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Among negative points of this approach, I can name extra heat dissipation and worse sound quality because of the reciprocal EMI produced by the elements inside the package. However, ALC650 has two weighty advantages from the mainboard makers’ point of view: low cost and compatibility with an infinite list of chipsets. The codec works with Intel 810/815/820/845 as well as chipsets from VIA/SiS/ALi. Now, let’s discuss its features in detail.

Basic characteristics of Realtek ALC650:

  • Signal/noise ratio above 90dB;
  • 18-bit ADC and 20-bit six-channel DAC;
  • Four auxiliary analog stereo inputs for connection of internal audio sources (Line-in, CD, Video, Aux);
  • Two auxiliary analog mono inputs (for PC-beep and Phone-in);
  • One mono output;
  • Stereo output;
  • One standard microphone input plus one specific Front-Mic input (user-selected);
  • Line-in is joined with Surround output; the Mic1 and Mic2 are joined with Center and LFE outputs;
  • 3D Stereo Enhancement;
  • External amplifier turn-off function;
  • Digital S/PDIF output (S/PDIF-input is implemented in a later, “E”, revision of the codec).

The Realtek ALC650 codec is the strongest product in the market. For some other chip to achieve the same or higher popularity, it has to offer more functions and higher sound quality for less money. Which is quite implausible. However, new codecs do come out, while the competition issues are resolved by using new chips in the mainboards developed by codec makers themselves. A glaring example is VIA Technologies.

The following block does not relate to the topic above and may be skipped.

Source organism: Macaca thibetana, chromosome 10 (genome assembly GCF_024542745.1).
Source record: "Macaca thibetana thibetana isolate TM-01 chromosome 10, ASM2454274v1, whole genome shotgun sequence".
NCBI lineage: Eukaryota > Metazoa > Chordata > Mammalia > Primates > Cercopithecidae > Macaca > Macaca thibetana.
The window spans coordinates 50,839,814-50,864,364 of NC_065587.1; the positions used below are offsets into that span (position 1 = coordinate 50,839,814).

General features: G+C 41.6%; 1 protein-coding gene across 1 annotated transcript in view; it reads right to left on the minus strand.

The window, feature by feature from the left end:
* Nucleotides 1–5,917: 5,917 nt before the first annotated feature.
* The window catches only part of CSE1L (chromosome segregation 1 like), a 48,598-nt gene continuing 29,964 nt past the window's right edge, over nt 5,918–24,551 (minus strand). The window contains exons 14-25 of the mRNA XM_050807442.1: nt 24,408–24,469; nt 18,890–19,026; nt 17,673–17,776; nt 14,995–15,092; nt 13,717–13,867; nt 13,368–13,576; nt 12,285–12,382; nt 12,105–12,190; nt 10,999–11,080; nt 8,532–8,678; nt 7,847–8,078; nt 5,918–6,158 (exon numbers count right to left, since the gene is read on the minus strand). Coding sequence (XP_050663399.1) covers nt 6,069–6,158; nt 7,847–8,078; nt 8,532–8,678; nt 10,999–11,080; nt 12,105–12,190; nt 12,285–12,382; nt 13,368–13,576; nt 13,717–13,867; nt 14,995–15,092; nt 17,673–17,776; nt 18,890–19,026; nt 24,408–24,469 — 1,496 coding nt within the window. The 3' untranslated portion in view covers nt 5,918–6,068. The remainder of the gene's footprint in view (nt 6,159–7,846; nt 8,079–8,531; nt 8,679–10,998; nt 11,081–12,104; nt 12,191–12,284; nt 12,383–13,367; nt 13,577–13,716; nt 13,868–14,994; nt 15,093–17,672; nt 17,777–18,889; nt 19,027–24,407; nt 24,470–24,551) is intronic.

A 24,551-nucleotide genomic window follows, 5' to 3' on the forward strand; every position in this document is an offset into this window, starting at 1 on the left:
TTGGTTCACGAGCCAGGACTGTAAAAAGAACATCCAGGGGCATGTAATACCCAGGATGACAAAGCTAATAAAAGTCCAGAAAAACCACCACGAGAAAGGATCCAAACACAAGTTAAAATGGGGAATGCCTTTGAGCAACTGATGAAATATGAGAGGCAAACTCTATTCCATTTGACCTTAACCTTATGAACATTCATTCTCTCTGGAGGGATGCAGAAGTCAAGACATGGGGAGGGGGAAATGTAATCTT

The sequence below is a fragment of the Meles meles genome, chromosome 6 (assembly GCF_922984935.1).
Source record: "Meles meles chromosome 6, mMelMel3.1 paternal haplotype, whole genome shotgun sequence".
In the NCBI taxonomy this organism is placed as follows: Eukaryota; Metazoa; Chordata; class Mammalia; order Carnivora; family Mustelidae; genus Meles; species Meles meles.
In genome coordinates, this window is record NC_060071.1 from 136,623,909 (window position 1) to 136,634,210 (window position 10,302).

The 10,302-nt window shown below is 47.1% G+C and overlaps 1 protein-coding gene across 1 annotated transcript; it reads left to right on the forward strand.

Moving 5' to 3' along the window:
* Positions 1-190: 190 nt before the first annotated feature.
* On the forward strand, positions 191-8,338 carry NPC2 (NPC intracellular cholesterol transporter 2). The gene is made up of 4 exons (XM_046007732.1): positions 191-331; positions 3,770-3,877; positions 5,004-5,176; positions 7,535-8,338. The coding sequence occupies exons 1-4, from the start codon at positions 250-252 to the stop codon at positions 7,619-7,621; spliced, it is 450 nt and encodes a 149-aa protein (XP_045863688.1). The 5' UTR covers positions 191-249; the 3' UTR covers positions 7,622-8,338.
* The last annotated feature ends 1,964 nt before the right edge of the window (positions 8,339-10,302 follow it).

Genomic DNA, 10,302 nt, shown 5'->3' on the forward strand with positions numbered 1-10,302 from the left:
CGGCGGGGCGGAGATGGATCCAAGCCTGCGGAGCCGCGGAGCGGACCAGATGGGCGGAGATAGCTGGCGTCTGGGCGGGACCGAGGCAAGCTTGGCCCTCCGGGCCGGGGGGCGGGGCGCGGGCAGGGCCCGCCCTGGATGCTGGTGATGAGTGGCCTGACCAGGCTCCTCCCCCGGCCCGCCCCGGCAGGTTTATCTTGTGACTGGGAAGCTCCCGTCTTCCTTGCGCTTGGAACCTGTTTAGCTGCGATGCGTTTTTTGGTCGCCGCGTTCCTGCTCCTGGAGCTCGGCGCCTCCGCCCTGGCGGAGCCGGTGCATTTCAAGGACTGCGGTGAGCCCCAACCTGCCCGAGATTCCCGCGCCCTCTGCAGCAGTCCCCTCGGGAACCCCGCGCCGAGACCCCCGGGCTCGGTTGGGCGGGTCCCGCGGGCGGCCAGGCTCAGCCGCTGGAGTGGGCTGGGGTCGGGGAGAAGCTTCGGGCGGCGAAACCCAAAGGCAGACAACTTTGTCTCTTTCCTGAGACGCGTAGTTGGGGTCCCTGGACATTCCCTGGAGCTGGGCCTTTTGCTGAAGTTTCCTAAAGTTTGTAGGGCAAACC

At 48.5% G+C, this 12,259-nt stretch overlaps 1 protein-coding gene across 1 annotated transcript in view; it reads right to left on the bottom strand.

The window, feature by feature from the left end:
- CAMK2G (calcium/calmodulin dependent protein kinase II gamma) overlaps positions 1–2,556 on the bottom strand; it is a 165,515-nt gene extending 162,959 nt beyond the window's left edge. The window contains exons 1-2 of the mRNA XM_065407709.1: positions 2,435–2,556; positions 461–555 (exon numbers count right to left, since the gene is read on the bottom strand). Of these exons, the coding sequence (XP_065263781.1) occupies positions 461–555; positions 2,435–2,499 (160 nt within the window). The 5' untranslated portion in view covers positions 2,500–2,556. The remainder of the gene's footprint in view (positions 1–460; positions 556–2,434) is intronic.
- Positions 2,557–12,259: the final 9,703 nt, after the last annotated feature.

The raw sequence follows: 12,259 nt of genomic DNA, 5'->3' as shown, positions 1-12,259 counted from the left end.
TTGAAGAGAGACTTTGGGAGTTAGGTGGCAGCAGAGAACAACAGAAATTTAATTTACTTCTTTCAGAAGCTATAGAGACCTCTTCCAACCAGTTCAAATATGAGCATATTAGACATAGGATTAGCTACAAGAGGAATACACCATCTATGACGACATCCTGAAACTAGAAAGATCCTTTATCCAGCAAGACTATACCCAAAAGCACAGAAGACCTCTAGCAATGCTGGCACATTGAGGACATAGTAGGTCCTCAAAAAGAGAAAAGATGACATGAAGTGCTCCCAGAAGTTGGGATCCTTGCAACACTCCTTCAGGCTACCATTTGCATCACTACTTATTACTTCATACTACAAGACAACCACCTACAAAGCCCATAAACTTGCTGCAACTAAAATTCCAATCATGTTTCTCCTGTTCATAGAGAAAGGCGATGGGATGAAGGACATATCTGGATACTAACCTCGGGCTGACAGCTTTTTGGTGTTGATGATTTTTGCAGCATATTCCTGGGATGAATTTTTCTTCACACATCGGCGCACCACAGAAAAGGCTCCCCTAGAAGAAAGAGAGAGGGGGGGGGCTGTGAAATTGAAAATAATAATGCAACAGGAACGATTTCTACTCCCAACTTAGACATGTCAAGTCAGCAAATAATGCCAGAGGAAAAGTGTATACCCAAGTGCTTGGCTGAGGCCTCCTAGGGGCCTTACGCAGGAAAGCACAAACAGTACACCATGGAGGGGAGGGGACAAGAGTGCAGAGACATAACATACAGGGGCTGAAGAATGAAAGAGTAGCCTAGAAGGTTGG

VIA’s Solutions: “Vinyl” Audio

People at VIA have already realized that ordinary users use their computers for entertainment rather than text typing. The growing capabilities of PCs in audio recording and playback, in special surround effects for games, etc. pushed VIA to create its own audio division. This company, known mostly for its chipsets, has released so many audio-related projects in the last two years, that it would suffice for a lifetime of any other establishment. So, VIA bought up ICEnsemble, a sound controllers developer, and founded a special department to be engaged in audio projects.

  

For the VIA Apollo KT400 chipset, the company developed a combination of software/hardware audio solutions under the name of Vinyl Audio (“Vinyl Audio Six-TRAC” for VT1616 and “Vinyl Audio” for VT1616A). The new South Bridge, VIA VT8235, along with the full communication package, also includes six-channel Surround Sound AC’97 support via the digital AC-Link interface. VT8235 doesn’t have its own APU as NVIDIA’s nForce2 and thus loses to it in many service capabilities. Moreover, the lack of hardware audio processing results in overall system slowdown.


VT8235 South Bridge is the major element
of VIA’s “audio mosaics”

Any South Bridge is just a digital part of the integrated audio subsystem. The analog components, on the other side of the Bridge, are responsible for the sound quality. Any manufacturer wants to use his own electronic chips, so VIA developed an AC’97 codec aka VT1616. It completes the chain from KT400 and VT8235 to the audio inputs/outputs. The codec includes both: an ADC and DAC to compete successfully with the hero of our time, Realtek’s ALC650.

 
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